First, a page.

Travelling Sustainably in Australia

Eco-friendly experiences to plan for during your adventure in Australia

Responsible tourism is ingrained in Signature Experiences of Australia’s character. It’s all about eco-friendly, relaxed luxury, from fine dining and carbon-neutral stays to wildlife conservancy and socially inclusive tours.


Great Walks of Australia meets a strict set of green credentials, including ecotourism certification and reviews of sustainable operations in sensitive environs. At the Classic Larapinta Trek in Comfort, in the Northern Territory, guests retire to exclusive eco-friendly wilderness campsites each night.


A new five-day hiking experience, the Scenic Rim Trail in Queensland’s beautiful Main Range National Park, is led by luxury-retreat brand Spicers, and supports local programs focused on preserving local biodiversity.


Protecting Australian fauna is at the heart of the experiences offered by Australian Wildlife Journeys.


Echidna Walkabout Nature Tours’ East Gippsland Wildlife Journey takes travellers on a four-day wilderness hike north-east of Melbourne. Guests can also help to set up a wild koala research project after recent bushfires.


Exceptional Kangaroo Island’s Flinders Chase Focus experience is a chance to participate in wildlife surveys and camera checks at a local wildlife refuge, before taking a guided tour of Flinders Chase National Park to see sea lions and fur seals.


Great Fishing Adventures of Australia members operate in some of the most lightly fished and diverse fisheries in the world and understand the vital importance of education and protection of these marine environments and marine life. Sustainable fishing methods and education are key to their operations.


Kimberley Coastal Camp in Western Australia is accessible via helicopter and float plane, so guest numbers are kept low. The camp operates on a catch-and-release basis, only keeping fish destined for the camp’s dining table each day.


In North Queensland, East Coast Angling participates in the Reef Guardian program, led by the Great Barrier Reef Marine Park Authority to ensure guests can take part in eco-conscious sportfishing, followed by a luxury stay on a 24-metre mothership.


Josh Hutchins, better known as the Aussie Fly Fisher, advocates sustainable fishing practices. This knowledge is shared on his trips, where travellers can gain a deeper understanding about the importance of catch-and-release methods and using barbless hooks.


Leading Australian wineries in the Ultimate Wineries of Australia collective are experimenting with organic, biodynamic, and low-intervention practices, and have become shining examples of what the future of wine could look like. At Gemtree Wines, an award-winning winery in South Australia’s McLaren Vale, guests learn how the winery uses natural pest control and solar energy, and harvest in sync with the moon. The Ecotrail through regenerated native bushland is a must-do, with the option of adding a five course, wine-paired picnic. Voyager Estate is blending world-class wine with sustainable practices to protect its Margaret River region locale, south of Perth in Western Australia. Voyager has already planted more than 70,000 native trees to rehabilitate cleared farmland, and has a thriving kitchen garden.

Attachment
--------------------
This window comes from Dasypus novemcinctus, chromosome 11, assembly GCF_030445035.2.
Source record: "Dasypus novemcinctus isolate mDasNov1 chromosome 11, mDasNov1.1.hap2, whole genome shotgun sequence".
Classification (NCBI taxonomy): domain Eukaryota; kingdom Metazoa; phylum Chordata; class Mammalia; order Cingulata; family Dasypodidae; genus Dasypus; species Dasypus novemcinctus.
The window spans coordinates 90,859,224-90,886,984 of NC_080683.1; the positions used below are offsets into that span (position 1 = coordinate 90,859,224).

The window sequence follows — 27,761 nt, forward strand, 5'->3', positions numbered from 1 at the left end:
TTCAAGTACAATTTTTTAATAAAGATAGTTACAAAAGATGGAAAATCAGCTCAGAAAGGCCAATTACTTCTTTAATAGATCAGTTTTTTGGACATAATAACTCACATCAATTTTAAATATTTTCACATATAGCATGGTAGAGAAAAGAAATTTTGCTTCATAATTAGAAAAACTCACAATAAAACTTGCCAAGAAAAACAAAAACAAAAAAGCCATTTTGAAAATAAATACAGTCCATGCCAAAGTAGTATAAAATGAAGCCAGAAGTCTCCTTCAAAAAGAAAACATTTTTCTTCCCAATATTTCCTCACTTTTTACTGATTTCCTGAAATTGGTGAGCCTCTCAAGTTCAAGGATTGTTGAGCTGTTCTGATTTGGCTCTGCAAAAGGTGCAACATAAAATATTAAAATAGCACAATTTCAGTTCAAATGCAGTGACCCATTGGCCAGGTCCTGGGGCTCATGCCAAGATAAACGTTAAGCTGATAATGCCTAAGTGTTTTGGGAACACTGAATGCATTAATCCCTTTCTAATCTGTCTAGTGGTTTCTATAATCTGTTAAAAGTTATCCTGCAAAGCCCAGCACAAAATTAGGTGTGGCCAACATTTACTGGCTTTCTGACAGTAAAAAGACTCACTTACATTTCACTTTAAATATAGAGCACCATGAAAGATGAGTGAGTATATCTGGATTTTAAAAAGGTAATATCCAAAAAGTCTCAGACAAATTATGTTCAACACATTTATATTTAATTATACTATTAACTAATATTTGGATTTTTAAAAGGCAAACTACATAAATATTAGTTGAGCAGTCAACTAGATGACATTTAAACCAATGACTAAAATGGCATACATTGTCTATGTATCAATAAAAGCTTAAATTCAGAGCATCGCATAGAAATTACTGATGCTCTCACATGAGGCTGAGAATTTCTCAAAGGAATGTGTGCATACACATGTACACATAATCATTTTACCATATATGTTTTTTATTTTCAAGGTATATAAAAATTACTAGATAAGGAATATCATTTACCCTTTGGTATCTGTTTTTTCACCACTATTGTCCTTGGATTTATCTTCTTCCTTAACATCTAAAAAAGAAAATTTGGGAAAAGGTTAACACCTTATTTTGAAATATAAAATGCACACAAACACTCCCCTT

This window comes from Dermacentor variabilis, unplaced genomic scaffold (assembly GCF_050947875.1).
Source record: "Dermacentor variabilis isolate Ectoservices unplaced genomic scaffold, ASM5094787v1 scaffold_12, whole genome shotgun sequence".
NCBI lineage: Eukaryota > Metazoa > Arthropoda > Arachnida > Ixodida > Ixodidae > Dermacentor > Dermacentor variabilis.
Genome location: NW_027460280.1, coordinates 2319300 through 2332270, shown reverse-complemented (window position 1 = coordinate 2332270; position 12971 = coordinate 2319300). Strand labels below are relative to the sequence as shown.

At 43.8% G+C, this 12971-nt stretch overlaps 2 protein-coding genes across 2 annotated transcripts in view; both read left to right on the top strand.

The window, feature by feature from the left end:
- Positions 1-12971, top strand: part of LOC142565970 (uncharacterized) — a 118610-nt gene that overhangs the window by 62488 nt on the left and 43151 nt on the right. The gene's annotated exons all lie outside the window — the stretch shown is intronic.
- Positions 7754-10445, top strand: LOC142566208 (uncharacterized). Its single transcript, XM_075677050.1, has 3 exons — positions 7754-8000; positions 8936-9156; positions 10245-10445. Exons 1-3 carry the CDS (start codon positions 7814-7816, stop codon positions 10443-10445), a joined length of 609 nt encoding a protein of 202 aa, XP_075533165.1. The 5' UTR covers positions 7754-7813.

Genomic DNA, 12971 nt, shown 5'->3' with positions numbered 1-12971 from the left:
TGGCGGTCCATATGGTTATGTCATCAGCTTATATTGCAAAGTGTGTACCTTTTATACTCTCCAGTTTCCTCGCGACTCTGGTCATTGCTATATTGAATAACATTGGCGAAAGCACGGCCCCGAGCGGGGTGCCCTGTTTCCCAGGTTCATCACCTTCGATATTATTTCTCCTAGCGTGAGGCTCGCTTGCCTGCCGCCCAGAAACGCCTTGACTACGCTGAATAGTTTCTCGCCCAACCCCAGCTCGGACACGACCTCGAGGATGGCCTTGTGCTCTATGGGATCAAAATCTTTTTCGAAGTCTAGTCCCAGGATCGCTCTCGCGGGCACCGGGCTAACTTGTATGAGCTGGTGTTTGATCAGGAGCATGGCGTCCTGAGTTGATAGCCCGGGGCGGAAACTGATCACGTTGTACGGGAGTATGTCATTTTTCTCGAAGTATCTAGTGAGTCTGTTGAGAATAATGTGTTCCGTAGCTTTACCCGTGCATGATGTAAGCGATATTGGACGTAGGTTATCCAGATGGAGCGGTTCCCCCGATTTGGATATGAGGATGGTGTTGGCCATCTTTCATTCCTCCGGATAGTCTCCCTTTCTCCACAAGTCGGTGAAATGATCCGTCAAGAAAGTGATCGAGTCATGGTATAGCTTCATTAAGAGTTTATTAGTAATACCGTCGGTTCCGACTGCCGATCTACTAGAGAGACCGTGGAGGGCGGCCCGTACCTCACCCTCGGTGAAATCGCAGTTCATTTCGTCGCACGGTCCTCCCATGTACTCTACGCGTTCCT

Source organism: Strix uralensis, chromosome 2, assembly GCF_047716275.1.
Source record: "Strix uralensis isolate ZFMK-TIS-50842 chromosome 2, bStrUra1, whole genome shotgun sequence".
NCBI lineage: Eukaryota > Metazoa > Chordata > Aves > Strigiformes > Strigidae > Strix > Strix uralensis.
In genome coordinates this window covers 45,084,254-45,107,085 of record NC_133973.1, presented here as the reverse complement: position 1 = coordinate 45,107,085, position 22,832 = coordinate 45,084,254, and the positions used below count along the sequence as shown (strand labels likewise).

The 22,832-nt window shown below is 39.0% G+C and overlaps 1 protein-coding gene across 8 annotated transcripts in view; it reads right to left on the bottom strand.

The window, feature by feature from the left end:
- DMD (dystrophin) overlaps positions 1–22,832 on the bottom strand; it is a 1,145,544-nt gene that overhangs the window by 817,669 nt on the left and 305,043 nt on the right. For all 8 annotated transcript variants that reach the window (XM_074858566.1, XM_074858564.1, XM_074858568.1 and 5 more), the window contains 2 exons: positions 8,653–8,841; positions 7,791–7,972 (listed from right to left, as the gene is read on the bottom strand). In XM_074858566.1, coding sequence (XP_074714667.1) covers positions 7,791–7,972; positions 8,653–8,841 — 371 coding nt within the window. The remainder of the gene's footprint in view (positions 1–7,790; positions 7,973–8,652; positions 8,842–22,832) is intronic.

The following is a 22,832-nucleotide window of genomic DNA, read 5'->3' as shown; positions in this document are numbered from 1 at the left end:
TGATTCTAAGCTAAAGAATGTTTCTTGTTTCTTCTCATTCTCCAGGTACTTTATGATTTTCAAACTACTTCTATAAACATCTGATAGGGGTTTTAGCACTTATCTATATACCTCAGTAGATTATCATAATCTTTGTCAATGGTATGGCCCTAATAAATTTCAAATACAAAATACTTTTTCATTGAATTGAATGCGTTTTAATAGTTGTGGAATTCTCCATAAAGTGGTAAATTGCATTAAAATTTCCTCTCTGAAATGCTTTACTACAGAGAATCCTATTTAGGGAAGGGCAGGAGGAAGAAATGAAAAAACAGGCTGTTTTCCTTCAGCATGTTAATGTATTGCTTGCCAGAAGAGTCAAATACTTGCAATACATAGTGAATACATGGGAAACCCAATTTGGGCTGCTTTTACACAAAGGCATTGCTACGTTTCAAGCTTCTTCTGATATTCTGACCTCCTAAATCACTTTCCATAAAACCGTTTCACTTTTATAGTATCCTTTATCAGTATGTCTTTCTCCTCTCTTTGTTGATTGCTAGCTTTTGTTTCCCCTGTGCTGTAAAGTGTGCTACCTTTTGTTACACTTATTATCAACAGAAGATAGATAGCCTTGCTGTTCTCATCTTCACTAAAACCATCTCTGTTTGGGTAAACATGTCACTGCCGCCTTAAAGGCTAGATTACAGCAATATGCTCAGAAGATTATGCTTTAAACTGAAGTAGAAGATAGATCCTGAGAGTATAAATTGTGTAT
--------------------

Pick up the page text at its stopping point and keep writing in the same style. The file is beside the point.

The Luxury Lodges of Australia collective invites guests to contribute to local environmental preservation and regeneration efforts, as well as enjoy experiences that support and enrich local communities and cultures. With the awe-inspiring backdrop of the Elder Range and Wilpena Pound in the Flinders Ranges, Arkaba’s 60,000 acre private wildlife conservancy is home to an incredible array of native bird and wildlife and a remarkable conservation story. The true luxury of Arkaba is that guests enjoy the exclusive use of the 1850’s homestead, 60,000 acres of ancient and unique land, and expert guiding allowing complete immersion in the story of the bush.


In the UNESCO-listed Blue Mountains, northwest of Sydney, Emirates One&Only Wolgan Valley was the first resort in the world to achieve internationally accredited carbon neutral status when it opened in 2009. Expert field guides lead unique activities for all ages, including wildlife monitoring and tree planting and an opportunity to participate in WomSAT, a research program dedicated to the preservation of wombats.


In the Northern Territory, near Uluru, Aboriginal-owned Maruku Arts has been contributing to cultural sustainability for more than 30 years, helping preserve Aboriginal painting, drawing, and carving by sharing these traditions with visitors. The outback art centre offers hands-on dot-painting workshops guided by a local Anangu artist.


In Port Stephens, Sand Dune Adventures combines uniquely cultural preservation with quad-biking in high-energy tours of Stockton Beach sand dunes, the largest coastal sand dunes in the southern hemisphere. Led by local Aboriginal guides, the tour offers exclusive access to Aboriginal land and guides’ stories.


In Sydney, Dreamtime Southern X leads guided walking tours that showcase the city’s ancient heritage, with 29 clan groups belonging to the metropolitan area, referred to collectively as the Eora Nation.




Produced by Tourism Australia

February 23, 2021


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